Family Camp “makes me feel like I’m at home”

With 22 families on camp, there was always loads of friends to play with!

With 22 families on camp, there was always loads of friends to play with!

Amaya, 7, attended DCA’s Family Camp in October 2017 with mum Renee, dad and little sister. Renee explained how they felt they got so much out of the camp as a family: “Amaya really got a sense of herself being deaf on the camp. We had the instinct that accessing these kinds of activities is the path we need to follow and the camp reinforced it. After coming back from camp, Amaya started feeling, ‘I am deaf and I’m proud of it’. So now when people ask about her hearing aids, she feels confident explaining and telling them she is deaf.

 

“Amaya was diagnosed through the newborn hearing screening but they don’t really know what has caused her hearing loss.  By the time she was three, she had a mid to severe bi-lateral hearing loss and it has deteriorated since then. We want her to have the supports in place for whatever she may need in the future. One of the reasons we moved from country NSW to Melbourne was so we could access more supports for Amaya. We used to drive three hours to access her Ear, Nose and Throat specialist.

It’s been great to attend DCA’s Auslan for Families classes on Sundays and the Auslan Auskick program during winter. They just make it so accessible for her at the South Melbourne District Football Club with the interpreter.

We felt it’s so important to give Amaya every opportunity to have a positive sense of herself as a deaf person. On camp, she realised there are so many different kinds of deaf and hard of hearing people too. She was chatting about who has cochlear implants, who speaks, and who signs… It means so much to hear her say that it felt like home.”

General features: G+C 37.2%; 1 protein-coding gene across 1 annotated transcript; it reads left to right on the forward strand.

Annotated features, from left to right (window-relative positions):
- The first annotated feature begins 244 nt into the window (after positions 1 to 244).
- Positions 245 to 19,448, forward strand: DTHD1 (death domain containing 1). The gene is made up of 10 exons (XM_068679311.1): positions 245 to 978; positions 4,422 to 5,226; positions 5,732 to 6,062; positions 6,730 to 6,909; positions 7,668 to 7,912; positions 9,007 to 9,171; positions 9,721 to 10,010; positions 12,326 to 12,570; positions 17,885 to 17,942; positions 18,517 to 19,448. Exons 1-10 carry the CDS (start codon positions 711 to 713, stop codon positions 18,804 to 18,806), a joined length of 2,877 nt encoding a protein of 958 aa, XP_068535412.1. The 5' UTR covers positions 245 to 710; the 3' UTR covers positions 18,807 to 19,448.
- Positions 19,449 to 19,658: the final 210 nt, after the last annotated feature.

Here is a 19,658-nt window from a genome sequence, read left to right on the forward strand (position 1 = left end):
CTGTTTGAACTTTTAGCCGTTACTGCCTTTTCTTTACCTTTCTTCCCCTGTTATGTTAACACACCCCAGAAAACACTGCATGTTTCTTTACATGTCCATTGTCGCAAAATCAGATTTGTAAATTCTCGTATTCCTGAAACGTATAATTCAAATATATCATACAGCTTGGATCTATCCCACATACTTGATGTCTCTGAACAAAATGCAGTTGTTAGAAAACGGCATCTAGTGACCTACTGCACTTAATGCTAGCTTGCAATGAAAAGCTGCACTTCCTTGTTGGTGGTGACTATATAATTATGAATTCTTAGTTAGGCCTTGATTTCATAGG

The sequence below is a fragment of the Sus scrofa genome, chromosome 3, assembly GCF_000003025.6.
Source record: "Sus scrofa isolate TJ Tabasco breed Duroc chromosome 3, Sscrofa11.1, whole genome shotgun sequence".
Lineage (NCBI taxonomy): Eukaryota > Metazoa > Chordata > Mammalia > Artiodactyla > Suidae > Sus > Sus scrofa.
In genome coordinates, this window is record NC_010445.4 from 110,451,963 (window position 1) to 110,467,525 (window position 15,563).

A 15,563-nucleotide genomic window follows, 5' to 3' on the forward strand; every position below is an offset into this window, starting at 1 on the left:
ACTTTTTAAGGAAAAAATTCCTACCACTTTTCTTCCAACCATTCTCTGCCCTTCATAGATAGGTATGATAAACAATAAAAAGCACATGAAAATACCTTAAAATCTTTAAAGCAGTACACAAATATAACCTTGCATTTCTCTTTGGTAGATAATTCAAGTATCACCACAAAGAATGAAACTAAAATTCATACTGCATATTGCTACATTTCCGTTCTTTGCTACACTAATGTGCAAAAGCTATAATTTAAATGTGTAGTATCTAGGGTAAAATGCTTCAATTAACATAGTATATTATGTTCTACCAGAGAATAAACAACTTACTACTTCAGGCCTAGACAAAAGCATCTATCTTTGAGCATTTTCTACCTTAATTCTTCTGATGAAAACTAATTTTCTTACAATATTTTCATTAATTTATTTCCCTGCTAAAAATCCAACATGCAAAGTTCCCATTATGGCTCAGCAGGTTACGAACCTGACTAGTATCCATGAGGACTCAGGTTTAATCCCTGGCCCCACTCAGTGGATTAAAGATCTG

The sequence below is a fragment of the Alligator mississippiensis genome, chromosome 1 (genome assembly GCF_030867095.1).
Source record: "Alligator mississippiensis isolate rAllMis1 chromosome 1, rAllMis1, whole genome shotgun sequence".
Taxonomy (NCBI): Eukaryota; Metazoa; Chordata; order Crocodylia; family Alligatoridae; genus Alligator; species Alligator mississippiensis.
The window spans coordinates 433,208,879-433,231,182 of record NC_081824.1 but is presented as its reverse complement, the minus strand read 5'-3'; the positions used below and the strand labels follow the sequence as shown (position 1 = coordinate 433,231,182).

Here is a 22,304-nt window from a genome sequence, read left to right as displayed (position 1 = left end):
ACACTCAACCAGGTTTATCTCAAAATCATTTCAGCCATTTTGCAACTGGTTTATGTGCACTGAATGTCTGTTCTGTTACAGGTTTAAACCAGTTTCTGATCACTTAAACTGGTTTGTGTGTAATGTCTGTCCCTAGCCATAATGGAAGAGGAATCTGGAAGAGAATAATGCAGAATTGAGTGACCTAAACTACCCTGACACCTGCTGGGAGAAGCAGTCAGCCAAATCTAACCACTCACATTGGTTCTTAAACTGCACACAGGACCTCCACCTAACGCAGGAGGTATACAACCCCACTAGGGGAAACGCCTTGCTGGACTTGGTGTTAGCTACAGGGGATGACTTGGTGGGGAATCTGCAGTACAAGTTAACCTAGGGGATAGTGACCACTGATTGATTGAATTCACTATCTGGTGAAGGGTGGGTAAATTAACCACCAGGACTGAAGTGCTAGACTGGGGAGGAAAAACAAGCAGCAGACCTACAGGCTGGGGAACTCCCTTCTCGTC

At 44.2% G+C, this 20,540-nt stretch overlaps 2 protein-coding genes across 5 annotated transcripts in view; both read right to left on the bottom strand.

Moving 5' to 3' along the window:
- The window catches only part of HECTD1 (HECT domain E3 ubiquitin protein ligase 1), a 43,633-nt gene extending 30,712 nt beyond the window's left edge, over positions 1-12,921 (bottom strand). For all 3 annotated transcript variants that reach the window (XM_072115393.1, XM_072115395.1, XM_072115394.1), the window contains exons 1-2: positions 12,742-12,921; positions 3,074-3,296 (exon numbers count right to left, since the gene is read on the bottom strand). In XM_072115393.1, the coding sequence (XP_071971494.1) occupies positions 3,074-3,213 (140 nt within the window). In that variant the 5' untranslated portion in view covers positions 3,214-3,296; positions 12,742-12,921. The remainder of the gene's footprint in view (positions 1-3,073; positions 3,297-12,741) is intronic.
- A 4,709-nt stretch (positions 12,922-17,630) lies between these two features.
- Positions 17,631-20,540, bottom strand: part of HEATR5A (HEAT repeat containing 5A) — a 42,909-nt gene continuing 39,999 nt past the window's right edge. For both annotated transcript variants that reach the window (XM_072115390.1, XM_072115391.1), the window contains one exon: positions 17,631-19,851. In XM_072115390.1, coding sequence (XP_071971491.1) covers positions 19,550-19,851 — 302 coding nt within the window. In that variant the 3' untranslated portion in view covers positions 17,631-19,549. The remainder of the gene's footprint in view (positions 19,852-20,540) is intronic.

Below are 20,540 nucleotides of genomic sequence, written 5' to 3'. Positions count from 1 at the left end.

Darius and Amaya became friends on the family camp, sharing the excitement of the giant swing and rock climbing wall

Darius and Amaya became friends on the family camp, sharing the excitement of the giant swing and rock climbing wall

Grade 6 student Darius told us, “I think it’s important for children to come on a camp like this to meet other people who are deaf because they might feel like they’re weird not having perfect hearing. It’s important to realise you’re not weird, it’s just normal. They realised I had lost my hearing only a year and a half ago. It must have happened between Grade 2 and Grade 5. I want to come to camp again. My favourite parts have been the climbing wall, building the bush hut and flying on the giant swing – even though my heart was thumping on the swing when I had to pull the string and go flying.”

Mum, Marie Madigan, who came on camp with daughters Keira and Mia, told us on Facebook: “As one of the 21 other families, thank you DCA for your support, education, advocacy and for the opportunity to spend time with families who are navigating the same journey with our children… the time at camp has been an invaluable experience for us too… keep up the great work!!”

Look out for the family camp video coming soon.

We are pleased to announce we have just received more funding for another family camp and another Deaf Aboriginal Cultural Youth Camp in Victoria in 2018 so look out for more news on these camps and your chance to apply!

 

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